C’wealth Games: Swimming against the tide

India hasn’t yet reached a stage where it could hope to be in contention for a medal in the Commonwealth Games.

Full of promise: Srihari Nataraj will be keenly watched.   -  V. Sreenivasa Murthy

Sunday swimming classes, summer camps and theme parks — swimming is pretty much an integral part of most of the children’s growing-up years. And yet, it has failed to take off as a competitive sport in India. In keeping with the not-so-happy trend, India is fielding only three swimmers in the 2018 Commonwealth Games — Srihari Nataraj, Sajan Prakash and Virdhawal Khade. India had fielded 20 able-bodied swimmers, 10 para-swimmers and three divers in 2010 when the country hosted the Games in New Delhi. In the subsequent edition in Glasgow, Scotland, the country sent six swimmers.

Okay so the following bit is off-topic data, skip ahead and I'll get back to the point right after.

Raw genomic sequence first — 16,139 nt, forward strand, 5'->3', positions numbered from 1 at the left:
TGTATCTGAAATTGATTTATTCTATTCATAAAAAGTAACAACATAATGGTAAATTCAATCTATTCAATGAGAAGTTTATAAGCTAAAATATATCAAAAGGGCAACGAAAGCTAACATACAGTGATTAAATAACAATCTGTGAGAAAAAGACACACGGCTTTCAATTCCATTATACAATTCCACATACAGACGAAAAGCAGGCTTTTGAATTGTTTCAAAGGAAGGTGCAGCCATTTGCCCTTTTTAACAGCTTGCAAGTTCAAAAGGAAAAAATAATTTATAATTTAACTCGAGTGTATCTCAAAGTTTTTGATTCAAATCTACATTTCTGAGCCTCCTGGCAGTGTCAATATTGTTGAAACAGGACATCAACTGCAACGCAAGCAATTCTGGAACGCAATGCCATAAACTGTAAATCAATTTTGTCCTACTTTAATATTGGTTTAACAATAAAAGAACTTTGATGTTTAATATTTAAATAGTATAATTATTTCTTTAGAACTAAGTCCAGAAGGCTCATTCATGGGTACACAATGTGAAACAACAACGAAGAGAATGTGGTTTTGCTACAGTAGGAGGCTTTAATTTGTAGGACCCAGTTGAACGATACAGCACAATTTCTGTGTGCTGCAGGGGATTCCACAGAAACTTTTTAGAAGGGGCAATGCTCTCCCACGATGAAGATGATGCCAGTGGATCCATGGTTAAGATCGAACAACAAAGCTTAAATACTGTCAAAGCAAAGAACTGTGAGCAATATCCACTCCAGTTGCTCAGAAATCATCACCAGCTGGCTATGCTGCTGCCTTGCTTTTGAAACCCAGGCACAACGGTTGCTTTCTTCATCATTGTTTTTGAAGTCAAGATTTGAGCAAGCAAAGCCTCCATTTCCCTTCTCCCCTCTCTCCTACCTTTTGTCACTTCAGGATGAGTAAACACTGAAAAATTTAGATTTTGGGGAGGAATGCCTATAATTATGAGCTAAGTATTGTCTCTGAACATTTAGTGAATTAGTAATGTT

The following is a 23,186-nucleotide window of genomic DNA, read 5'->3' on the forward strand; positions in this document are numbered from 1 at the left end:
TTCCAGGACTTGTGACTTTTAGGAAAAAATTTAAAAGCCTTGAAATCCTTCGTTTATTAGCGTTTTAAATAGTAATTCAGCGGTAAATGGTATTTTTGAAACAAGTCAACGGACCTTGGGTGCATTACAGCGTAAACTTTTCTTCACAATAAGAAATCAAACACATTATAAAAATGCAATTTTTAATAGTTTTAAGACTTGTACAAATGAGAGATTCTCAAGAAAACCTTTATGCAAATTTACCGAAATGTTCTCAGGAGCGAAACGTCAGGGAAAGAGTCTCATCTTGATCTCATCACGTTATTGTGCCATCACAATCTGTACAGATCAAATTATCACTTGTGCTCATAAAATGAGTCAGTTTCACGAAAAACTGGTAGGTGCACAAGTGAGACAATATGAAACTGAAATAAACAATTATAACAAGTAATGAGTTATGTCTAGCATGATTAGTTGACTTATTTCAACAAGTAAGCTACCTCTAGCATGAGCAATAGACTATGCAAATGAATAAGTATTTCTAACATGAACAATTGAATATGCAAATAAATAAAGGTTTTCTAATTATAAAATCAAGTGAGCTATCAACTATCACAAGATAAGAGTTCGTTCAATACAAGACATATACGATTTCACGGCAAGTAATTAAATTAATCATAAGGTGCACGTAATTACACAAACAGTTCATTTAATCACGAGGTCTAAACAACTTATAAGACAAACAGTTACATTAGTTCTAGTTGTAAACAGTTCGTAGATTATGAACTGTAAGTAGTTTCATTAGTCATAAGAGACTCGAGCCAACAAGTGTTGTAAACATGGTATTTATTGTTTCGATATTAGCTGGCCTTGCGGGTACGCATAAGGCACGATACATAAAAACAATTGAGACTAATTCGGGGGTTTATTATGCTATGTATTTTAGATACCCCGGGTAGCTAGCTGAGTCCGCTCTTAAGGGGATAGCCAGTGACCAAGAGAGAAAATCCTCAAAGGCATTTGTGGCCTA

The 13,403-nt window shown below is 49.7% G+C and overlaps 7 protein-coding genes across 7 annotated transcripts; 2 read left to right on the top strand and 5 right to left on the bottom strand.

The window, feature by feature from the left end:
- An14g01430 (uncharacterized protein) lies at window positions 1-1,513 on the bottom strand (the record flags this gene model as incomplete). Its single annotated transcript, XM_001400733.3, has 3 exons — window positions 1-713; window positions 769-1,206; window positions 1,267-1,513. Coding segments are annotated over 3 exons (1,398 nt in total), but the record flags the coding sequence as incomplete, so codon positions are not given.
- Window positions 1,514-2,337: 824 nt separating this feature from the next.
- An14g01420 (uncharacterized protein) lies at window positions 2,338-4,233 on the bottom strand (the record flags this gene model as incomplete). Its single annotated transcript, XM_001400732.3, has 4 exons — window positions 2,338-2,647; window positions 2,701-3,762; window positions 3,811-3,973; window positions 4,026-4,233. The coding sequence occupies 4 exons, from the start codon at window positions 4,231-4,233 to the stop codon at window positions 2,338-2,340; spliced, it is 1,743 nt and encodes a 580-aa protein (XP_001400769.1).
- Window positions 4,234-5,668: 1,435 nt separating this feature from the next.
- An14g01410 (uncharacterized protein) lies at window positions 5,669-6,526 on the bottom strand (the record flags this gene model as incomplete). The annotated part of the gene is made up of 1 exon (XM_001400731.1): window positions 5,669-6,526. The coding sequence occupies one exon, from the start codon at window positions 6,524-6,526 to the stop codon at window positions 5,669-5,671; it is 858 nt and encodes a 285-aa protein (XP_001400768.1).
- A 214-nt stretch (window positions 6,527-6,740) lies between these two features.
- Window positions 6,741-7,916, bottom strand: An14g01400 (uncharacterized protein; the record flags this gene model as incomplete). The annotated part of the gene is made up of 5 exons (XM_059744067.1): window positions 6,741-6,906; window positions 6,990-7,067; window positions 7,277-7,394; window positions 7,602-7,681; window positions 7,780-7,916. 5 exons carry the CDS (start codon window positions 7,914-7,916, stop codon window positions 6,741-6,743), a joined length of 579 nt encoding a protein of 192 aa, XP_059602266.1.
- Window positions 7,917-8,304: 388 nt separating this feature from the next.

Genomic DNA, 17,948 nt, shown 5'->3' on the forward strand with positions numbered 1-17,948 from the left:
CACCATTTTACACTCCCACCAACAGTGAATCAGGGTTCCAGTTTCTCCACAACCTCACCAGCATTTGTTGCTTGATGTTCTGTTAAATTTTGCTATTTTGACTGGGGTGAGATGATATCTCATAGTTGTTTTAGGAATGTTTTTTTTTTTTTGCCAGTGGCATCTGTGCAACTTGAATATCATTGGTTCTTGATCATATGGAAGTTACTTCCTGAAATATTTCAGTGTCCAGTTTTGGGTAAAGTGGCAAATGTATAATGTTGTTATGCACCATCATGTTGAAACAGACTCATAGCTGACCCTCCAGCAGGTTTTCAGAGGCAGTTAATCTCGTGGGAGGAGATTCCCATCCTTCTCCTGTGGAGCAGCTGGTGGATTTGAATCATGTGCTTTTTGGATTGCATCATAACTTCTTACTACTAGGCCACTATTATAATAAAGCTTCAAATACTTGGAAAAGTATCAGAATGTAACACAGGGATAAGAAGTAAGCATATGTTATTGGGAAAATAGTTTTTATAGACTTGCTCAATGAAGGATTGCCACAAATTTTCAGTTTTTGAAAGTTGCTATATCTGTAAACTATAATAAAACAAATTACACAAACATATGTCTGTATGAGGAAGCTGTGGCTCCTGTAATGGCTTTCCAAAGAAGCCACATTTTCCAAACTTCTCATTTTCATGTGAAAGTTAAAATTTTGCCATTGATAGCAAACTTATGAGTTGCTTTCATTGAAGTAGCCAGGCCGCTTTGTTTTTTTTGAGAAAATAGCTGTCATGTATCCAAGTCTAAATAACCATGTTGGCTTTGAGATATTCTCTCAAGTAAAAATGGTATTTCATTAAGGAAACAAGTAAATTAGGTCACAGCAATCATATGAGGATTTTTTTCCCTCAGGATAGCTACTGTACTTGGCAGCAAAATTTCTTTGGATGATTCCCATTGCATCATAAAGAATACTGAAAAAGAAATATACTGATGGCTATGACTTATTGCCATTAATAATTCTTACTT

India hasn’t yet reached a stage where it could hope to be in contention for a medal in the Commonwealth Games (it won a para-swimming bronze in the 2010 CWG though) and the aim of the three swimmers would, at the most, be to make it to the finals of their respective events.

For all the gloom, Srihari Nataraj, at 17, will be keenly watched — to see if he can progress to the next level. He has been making waves in the national circuit, breaking three records in a meet, to be judged the best swimmer of the country last year. The experience of being in the vicinity of world champions like Adam Peaty and Chad le Clos and picking the tricks from the international swimmers would do him and Indian swimming a world of good.

Virdhawal Khade, the 26-year-old from Maharashtra, recently won the 50m freestyle gold medal at the Singapore National Age Group Championships with a season best timing of 23.02 seconds. Even that time would not be enough to finish in the top eight if the 2014 edition timings are anything to go by. Sajan Prakash will be competing in his second Commonwealth Games but he still has a lot of work to do to be a contender beyond the Asian region.